Who Were the Frisians?
The Frisians were a Germanic tribe of ancient Europe, who have often been overlooked in the history of Europe. They never really dominated any great extent of territory and were often subject to the aggression of other European tribes such as the Franks. The Frisian people still exist today as part of the peoples of Holland, Germany, Denmark and Belgium. Their original lands included parts of Denmark, Germany and Holland. It is estimated that there are around 1.5 million people making up the population of Europe, who possess some form of Frisian ancestry
The ancient Frisians battled against the Roman legions in the first century AD. Historical accounts tell us that the Frisians had settled in Roman lands by the third century. Towards the end of Roman supremacy of Europe, the Frisians were used as auxiliaries for the Roman legions.
A few centuries later, the Frisians suffered with the rising levels of the North Sea. This saw many of their settlements lost along the European coastline. It is thought that their population suffered due to the wetter conditions at the time. They also had to deal with encroachment by the Angles and the Saxons, who took much of the Frisian lands as their own through conflict. Other Germanic tribes would have intermingled with the remaining Frisians and created a similar culture that remained pretty close to the old Frisian's customs.
Conflict and Great Britain
The Frisians along with their fellow Germanic cousins, saw the exploitation of the relatively undefended British Isles as the answer to their continued survival. The Frisians were beginning to feel the pressure of the other Germanic tribes, as they vied for territory after the Roman Empire had collapsed. When King Clovis of the Franks were consolidating their hold on their embryonic empire, much of Frisia was swallowed up by the ambitions of the Franks.The northern ports along the coast offered the Franks the chance to increase their wealth and power.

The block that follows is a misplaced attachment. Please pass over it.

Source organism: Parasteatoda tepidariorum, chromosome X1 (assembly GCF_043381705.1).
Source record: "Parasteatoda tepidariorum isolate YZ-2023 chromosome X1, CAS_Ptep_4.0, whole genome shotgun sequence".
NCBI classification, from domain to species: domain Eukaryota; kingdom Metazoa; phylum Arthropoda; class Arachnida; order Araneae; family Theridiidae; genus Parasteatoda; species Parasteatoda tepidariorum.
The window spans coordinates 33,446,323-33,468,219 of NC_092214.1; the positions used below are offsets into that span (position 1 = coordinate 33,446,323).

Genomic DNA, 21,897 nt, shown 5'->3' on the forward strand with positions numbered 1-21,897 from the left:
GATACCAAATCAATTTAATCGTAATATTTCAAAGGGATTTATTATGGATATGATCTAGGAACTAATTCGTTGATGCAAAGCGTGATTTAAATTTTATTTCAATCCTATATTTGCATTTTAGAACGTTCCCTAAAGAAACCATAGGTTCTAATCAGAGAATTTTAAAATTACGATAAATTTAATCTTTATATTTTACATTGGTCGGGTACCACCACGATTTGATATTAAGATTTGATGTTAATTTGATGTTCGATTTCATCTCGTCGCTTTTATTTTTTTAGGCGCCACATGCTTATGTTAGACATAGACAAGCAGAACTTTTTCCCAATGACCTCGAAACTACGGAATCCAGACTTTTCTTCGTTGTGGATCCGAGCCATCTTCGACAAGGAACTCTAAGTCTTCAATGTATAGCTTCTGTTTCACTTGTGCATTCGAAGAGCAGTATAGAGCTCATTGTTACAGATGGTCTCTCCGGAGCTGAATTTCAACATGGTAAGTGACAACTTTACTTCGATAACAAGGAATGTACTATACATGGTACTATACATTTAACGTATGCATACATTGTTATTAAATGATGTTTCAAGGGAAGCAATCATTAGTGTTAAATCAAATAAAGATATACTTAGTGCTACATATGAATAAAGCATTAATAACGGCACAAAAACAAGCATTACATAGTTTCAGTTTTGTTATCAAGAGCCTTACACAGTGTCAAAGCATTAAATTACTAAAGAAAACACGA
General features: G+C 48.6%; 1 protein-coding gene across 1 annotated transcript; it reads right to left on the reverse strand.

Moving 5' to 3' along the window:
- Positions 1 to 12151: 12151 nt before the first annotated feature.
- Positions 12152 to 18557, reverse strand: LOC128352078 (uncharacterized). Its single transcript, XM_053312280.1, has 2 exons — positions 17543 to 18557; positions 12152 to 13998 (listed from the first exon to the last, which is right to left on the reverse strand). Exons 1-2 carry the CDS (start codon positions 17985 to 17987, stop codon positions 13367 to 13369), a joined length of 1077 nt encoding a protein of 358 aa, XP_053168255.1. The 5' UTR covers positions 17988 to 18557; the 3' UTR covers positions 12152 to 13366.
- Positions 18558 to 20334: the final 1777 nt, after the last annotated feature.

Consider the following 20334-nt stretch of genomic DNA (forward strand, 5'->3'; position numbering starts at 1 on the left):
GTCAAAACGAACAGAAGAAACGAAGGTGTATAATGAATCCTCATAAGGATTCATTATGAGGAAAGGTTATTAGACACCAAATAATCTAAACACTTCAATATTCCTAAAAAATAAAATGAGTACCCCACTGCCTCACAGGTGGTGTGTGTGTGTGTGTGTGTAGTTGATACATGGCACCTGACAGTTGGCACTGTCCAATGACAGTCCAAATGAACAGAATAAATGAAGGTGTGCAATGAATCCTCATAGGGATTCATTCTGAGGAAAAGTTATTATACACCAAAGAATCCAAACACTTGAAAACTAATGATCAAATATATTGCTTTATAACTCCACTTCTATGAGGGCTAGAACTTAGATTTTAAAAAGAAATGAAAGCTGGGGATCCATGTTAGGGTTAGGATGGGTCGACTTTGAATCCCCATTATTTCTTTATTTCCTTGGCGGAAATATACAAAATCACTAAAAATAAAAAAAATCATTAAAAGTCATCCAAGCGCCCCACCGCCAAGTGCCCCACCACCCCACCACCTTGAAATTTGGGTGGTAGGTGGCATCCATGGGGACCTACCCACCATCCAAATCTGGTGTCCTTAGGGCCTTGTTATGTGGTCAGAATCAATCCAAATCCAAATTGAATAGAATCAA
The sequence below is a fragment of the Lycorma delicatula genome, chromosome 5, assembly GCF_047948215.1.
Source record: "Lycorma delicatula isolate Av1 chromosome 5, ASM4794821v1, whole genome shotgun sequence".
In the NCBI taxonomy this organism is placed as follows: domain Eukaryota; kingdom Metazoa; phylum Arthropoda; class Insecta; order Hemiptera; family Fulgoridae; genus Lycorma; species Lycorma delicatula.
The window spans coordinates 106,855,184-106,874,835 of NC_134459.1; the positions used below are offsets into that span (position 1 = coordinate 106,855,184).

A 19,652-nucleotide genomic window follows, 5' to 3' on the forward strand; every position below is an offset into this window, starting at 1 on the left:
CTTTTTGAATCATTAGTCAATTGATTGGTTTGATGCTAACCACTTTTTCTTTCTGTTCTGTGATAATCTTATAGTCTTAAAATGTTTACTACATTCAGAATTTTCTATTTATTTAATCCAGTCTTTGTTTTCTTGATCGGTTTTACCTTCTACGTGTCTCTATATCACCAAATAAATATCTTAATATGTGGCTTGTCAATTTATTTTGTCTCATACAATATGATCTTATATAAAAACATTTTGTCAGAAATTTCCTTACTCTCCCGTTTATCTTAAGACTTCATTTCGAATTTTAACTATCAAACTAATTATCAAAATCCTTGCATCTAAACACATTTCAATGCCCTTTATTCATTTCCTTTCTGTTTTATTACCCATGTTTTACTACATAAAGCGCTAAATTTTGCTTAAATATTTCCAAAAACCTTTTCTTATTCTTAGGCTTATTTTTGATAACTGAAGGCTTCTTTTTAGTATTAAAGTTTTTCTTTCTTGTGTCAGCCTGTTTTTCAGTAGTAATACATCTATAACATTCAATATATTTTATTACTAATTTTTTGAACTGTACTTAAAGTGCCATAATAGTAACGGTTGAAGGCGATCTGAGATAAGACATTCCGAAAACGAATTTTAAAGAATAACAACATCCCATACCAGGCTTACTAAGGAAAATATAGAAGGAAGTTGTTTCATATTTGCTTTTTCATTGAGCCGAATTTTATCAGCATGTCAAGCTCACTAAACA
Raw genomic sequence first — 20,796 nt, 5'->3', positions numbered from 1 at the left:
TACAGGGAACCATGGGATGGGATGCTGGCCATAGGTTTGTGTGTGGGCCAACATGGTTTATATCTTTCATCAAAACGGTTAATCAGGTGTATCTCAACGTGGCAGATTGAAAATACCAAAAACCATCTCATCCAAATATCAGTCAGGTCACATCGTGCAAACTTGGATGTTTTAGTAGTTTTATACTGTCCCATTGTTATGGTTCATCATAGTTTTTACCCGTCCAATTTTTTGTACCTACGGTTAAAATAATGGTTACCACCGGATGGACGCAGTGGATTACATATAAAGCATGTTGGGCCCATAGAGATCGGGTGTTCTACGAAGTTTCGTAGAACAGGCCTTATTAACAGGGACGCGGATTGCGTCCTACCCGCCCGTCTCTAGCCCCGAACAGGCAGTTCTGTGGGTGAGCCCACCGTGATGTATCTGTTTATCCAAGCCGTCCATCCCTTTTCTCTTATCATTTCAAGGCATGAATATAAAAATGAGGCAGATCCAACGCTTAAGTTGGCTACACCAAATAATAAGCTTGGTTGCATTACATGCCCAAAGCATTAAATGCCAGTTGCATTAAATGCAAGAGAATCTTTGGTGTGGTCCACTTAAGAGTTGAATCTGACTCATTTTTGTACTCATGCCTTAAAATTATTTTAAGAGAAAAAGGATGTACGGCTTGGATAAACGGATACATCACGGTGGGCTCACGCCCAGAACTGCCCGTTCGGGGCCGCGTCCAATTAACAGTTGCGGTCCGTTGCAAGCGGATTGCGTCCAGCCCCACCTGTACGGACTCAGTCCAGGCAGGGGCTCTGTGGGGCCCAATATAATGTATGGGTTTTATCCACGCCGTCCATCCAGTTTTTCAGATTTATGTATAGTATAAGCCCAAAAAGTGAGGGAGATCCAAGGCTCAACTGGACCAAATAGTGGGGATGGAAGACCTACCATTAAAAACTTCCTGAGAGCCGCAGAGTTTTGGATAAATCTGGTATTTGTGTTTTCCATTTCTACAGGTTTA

Small groups of Frisians looked to escape the growing tensions and create a new life in the British Isles. Many safe havens along the Rivers Humber, Tees, Tyne and Forth were established. We know that the Frisians were a minor partner in the colonization of Great Britain but a few place names still offer slight evidence pointing to Frisian settlement.
One theory suggests that the Scottish town of Dumfries owes its name to "the town of the Frisians". We know that the Danes, Romans, Picts and Saxons all had staked a claim to the town over the years, so it is a possibility that the Frisians once had the rule of a Scottish enclave.
The influence of the Frisians was more keenly felt in the language of the British people, the Old English language was more closely related to the Frisian tongue than any of the other Germanic tribes. If a modern Frisian speaker were able to converse with an English peasant from the sixth century, they would be able to understand each other without too much trouble.
King Charlemagne's Vendetta.
The Frisians were a Germanic culture that worshiped the gods that we usually associate with the Viking period. One of the Norse Gods who was of particular interest to the Frisians was the god known as Forseti.
Forseti was the Norse God of Law and his legend among the Frisians is one of wise counsel. One Frisian legend tells of the Holy Roman King Charlemagne and his demands that the Frisians write down their own code of Laws. After a week of no progress the Christian King gave the Frisians a dire ultimatum, They could choose between death, slavery or being set adrift on the cruel North Sea until they could form one. The twelve lawmakers chose the last option and while they sat in the boat and prayed, a stranger with a golden axe came to their aid. He threw his axe and created a sacred spring on an Island off the Frisian coast. He then dictated to them a set of laws, so that they were able to appease King Charlemagne.